Tag: Technorhetoric

Intimate Technology

Australians Wake Up One Hour Early Due to System Error in Their Mobile Phones

Customers of the Australian Telecom provider Optus didn’t get as much sleep as they’d hoped last week. Due to incorrectly set switching units in Brisbane, some phones in the state’s south-east automatically switched their time zone.

The glitch meant many woke an hour earlier than usual, leaving not just phone customers but whole households unhappy about rising early.

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boeing747_sketch from the sixties

The Golden Quarter

Some of our greatest cultural and technological achievements took place between 1945 and 1971. Why has progress stalled?


We live in a golden age of technological, medical, scientific and social progress. Look at our computers! Look at our phones! Twenty years ago, the internet was a creaky machine for geeks. Now we can’t imagine life without it. We are on the verge of medical breakthroughs that would have seemed like magic only half a century ago: cloned organs, stem-cell therapies to repair our very DNA. Even now, life expectancy in some rich countries is improving by five hours a day. A day! Surely immortality, or something very like it, is just around the corner.

The notion that our 21st-century world is one of accelerating advances is so dominant that it seems churlish to challenge it. Almost every week we read about ‘new hopes’ for cancer sufferers, developments in the lab that might lead to new cures, talk of a new era of space tourism and super-jets that can fly round the world in a few hours. Yet a moment’s thought tells us that this vision of unparalleled innovation can’t be right, that many of these breathless reports of progress are in fact mere hype, speculation – even fantasy.

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Xmas Unwrapped

Ever wondered what goes on behind the scenes of Christmas? Buckle up for an expedition along the supply chain to visit the factory floors and productions lines of our fluffy red Santa hats, shiny baubles, tinsel and fake plastic trees.
Merry Christmas. Ho Ho Ho!

Video by Unknown Fields Division and Toby Smith


Next Nature Emergency Blanket

In 1964, NASA developed a new material consisting of a thin sheet of plastic, coated with a metallic reflecting agent. A thin sheet of plastic coated with a metallic reflecting agent proved resistance to the hostile space environment, large temperature range and resistance to ultraviolet radiation. As a spinoff, this material is now widely used as ‘survival’ blanket in emergency situations or extreme sports, usually to protects its users against forces of ‘old’ nature (cold, heat, rain, wind).

This Next Nature Survival Blanket however, protects against the forces of next nature: drone attacks, electrosmog, internet fail, et cetera.

Concept: Koert van Mensvoort, Hendrik-Jan Grievink
Design: Hendrik-Jan Grievink

The Next Nature Emergency Blanket is especially developed for the exhibition Welcome to the Anthropocene: The Earth in Our Hands at the Deutsches Museum in Munich (Germany) which runs from December 5, 2014 to January 31, 2016.


How Technology becomes Nature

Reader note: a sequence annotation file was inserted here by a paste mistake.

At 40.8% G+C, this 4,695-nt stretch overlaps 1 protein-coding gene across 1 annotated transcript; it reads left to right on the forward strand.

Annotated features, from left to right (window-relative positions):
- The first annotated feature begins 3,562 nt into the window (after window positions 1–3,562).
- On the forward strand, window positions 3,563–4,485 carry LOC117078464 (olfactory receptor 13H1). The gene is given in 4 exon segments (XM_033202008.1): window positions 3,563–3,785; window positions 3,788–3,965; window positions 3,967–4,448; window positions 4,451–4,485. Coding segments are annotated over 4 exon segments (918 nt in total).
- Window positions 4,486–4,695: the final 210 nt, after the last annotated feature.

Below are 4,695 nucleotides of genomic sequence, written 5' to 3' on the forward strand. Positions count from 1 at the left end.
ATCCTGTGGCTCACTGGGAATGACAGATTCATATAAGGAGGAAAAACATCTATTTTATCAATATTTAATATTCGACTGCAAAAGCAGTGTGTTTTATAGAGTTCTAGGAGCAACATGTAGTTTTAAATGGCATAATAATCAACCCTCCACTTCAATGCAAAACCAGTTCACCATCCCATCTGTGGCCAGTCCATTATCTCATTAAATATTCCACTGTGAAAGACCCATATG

From stone-axes to mobile phones, throughout history people have given birth to a wide range of technologies. Today, it is almost impossible to imagine a world without technology. Every human being on the planet employs technology of some sort, and every human has to cope with technological change at various points during his or her lifetime. Yet, despite our deep-rooted relationship with technology, most of us are still relatively unaware of how new technologies are introduced, accepted or discarded within our society.

In this talk at TEDxGhent, our own Dr. Van Mensvoort shows how technology becomes nature in seven steps and what engineers, inventors, designers and entrepreneurs can learn from that. The talk is based on the essay Pyramid of Technology, which is also available as a booklet + poster.


What Bits Want

Digital bits have lives. They work for us, but we totally ignore them. What do bits really want? Here are the life stories of four different bits.


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Anti-Drone Tent

Sarah van Sonsbeecks Anti Drone Tent is a small construction of emergency blankets that blocks infrared sensing, making it invisible to drones.

Isn’t it ironic. While originally humans started employing technology to emancipate ourselves from the forces of old nature – think of a roof above your head to withstand wind and rain – these technologies over time caused the rising of a next nature. And we now need to emancipate ourselves from the forces of technology.

The Anti Drone tent is currently on display at the Drone Camping at Mediamatic.


Monster Machine Swallows Tree in 15 Sec

They are called excavator mulchers, but that’s an understatement. What they really do is swallow trees. The video is 3 minutes, but you really only need to see the first 15 seconds, which is the time it takes the mulcher monster to consume a 9 meter-tall, mature spruce – starting at the top, landing at the bottom.

The tree that was, suddenly isn’t. Technosphere vs Biosphere: 1-0, it seems. But then you calculate how many trees need to be burned to provide the mulcher with enough energy to swallow one tree. Not entirely cradle to cradle. We wonder if the monster mulchers also do Antenna Tree masts.